Most patients with schizophrenia experience a prodrome, prior to the onset of frank illness. Measures of brain integrity during this prodromal period may reflect schizophrenia vulnerability. However, the timing of neuro- developmental alterations in schizophrenia remains unknown. Although perinatal brain insults have been implicated in the pathogenesis of schizophrenia, adolescence has also been of interest because it is during this developmental window that clinical symptoms typically arise. Several theories pose that abnormal adolescent neuromaturation underlies progression to full-blown schizophrenia. However, few studies have looked at connectivity of large-scale neural networks, or directly compared the trajectories of brain development between healthy adolescents and those at clinical high risk for developing schizophrenia (CHR). Even less research has examined the role of environmental factors such as substance use on brain development in CHR individuals. In particular, cannabis use has been identified as a potential environmental risk factor in the etiology of schizophrenia, motivating questions about how cannabis exposure might interact with brain alterations associated with the CHR phenotype. Analysis of brain network connectivity may be particularly well-suited to addressing questions concerning the neurodevelopmental trajectory associated with CHR, as well as the potential interaction of cannabis exposure on psychosis risk. The "default-mode network" (DMN) is a neural network that shows increased fMRI activity at rest, compared to cognitive task conditions. Prior studies of schizophrenia report associations of psychotic symptoms with hyperconnectivity of the DMN, and diffusion tensor imaging (DTI) analyses have detected poorer microstructural coherence of the fiber pathways connecting DMN regions. Together, these findings suggest that both structural and functional aspects of DMN connectivity are altered in schizophrenia, supporting a focus on the DMN's developmental trajectory in CHR individuals. Moreover, because the DMN is detectable in the absence of task performance, it is well-poised to evaluate brain-behavior relationships in developmental clinical studies, in which sizeable between-group cognitive task performance differences can complicate interpretation of traditional task-based fMRI studies. The proposed study will combine analyses of resting state fMRI with DTI in order to measure both functional and structural aspects of DMN connectivity, with a focus on examining the DMN's developmental trajectory from adolescence to adulthood in CHR and healthy comparison subjects. Further, we will examine how DMN functional and structural integrity relates to cannabis use in CHR youth. Lastly, we will examine whether DMN connectivity relates to symptom severity and predicts conversion to psychosis. Given the wide range of cognitive effects associated with the schizophrenia spectrum, a neural systems perspective may be particularly profitable in shedding light on the brain alterations underlying progression to psychosis in vulnerable individuals.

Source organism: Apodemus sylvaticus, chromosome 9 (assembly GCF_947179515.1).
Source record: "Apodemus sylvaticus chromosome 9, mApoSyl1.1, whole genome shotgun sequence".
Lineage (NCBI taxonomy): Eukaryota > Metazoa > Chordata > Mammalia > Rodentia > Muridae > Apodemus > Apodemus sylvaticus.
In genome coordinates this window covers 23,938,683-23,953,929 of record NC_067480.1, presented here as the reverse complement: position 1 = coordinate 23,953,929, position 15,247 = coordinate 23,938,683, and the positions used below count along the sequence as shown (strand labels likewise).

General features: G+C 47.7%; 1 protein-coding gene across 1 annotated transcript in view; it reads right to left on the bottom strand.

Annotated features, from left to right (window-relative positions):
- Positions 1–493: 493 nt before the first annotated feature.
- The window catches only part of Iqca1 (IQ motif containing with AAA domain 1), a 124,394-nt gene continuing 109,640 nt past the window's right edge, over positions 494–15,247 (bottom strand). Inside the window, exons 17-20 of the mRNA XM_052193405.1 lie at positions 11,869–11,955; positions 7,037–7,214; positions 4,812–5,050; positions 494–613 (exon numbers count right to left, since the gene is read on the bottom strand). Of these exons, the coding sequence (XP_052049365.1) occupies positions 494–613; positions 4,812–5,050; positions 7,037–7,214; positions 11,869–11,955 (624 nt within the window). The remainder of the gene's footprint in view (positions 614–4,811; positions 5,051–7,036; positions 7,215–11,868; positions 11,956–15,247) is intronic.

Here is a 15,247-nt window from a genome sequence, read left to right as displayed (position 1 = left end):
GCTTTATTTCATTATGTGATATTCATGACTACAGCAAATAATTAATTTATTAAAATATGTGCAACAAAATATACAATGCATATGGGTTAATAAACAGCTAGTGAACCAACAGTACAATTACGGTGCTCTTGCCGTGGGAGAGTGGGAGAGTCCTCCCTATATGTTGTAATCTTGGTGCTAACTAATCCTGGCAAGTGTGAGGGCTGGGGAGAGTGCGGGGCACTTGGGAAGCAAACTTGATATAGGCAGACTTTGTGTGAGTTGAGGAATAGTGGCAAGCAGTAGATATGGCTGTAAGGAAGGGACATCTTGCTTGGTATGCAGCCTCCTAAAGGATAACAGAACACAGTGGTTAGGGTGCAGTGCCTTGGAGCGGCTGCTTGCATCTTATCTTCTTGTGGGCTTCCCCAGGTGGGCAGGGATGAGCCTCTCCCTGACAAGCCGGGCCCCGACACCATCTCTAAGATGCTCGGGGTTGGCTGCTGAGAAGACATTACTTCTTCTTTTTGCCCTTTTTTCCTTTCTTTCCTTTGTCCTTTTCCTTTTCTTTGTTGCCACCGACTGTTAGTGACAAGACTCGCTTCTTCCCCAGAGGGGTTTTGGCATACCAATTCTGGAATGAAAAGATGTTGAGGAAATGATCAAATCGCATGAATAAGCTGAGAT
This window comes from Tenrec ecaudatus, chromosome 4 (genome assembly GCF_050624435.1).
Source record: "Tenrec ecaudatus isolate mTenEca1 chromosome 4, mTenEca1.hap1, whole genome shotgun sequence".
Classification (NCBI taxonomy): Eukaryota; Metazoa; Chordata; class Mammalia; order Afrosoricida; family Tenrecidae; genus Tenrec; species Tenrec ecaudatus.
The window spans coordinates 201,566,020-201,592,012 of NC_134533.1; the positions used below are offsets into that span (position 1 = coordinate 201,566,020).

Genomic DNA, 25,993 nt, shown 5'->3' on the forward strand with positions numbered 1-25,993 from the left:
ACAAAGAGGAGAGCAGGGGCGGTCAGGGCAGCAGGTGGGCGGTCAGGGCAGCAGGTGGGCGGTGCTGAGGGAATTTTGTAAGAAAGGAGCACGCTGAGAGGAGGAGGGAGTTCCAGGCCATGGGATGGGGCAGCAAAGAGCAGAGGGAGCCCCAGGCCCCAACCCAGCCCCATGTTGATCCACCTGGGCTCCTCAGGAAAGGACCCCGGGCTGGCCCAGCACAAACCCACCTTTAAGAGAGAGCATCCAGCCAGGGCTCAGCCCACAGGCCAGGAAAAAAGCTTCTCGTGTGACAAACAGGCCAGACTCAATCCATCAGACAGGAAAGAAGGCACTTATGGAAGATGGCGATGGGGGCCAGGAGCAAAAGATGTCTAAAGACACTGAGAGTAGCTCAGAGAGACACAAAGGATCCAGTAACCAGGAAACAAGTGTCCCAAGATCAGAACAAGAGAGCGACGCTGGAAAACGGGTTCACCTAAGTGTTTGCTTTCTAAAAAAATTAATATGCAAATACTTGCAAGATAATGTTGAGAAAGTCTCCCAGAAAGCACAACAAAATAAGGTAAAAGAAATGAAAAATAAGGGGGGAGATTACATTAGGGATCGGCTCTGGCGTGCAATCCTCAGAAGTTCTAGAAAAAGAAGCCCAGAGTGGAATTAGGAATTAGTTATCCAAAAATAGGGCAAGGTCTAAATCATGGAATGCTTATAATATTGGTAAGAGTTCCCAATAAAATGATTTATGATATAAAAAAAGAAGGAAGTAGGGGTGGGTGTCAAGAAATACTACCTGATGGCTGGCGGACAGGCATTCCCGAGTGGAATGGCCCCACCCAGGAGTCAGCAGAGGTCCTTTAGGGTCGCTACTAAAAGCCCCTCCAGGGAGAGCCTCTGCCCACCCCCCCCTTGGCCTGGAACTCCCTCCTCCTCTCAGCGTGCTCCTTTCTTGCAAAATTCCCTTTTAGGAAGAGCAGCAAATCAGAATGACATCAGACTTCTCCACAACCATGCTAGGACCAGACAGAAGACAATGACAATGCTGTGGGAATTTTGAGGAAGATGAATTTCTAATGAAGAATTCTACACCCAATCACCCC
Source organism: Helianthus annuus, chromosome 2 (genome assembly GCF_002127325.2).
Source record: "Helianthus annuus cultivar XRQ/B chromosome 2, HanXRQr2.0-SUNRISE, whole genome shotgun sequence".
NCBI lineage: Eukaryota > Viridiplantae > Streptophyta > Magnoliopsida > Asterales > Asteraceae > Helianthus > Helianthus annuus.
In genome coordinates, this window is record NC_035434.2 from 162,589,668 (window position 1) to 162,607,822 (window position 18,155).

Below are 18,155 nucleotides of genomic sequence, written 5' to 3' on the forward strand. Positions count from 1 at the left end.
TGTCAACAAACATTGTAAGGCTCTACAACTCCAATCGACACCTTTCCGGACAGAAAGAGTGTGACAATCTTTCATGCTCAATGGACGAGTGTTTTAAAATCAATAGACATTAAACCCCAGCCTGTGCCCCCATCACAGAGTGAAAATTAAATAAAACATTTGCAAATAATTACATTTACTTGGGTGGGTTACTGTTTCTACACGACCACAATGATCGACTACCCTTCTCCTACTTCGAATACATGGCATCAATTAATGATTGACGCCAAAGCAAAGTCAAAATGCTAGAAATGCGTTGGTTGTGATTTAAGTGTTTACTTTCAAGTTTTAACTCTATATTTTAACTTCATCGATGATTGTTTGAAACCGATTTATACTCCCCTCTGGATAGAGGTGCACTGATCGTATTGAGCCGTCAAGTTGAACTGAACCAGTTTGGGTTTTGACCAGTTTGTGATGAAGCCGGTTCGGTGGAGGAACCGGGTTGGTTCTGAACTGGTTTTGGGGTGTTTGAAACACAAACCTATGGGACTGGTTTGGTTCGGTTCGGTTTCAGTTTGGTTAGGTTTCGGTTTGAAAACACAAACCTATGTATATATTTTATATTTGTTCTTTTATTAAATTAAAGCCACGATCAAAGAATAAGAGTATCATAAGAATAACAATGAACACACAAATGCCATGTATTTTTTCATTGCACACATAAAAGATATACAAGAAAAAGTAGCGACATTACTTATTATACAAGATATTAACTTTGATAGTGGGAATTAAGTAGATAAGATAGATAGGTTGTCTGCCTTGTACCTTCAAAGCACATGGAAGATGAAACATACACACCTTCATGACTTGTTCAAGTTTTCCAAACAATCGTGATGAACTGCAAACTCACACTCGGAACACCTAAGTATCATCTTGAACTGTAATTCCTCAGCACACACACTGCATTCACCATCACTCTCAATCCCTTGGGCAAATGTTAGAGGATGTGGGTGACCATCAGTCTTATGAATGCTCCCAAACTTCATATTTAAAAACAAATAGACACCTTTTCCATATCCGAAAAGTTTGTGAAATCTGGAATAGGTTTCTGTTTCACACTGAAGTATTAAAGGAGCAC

Public Health Relevance

This study aims to identify biomarkers of vulnerability to schizophrenia that may promote the development of early interventions to prevent or attenuate psychotic symptoms and improve functional outcome in the lives of affected individuals.

Agency
National Institute of Health (NIH)
Institute
National Institute of Mental Health (NIMH)
Type
Postdoctoral Individual National Research Service Award (F32)
Project #
5F32MH095404-02
Application #
8531013
Study Section
Special Emphasis Panel (ZRG1-F01-F (20))
Program Officer
Sarampote, Christopher S
Project Start
2012-09-01
Project End
2014-08-31
Budget Start
2013-09-01
Budget End
2014-08-31
Support Year
2
Fiscal Year
2013
Total Cost
$53,942
Indirect Cost
Name
University of California San Francisco
Department
Psychiatry
Type
Schools of Medicine
DUNS #
094878337
City
San Francisco
State
CA
Country
United States
Zip Code
94143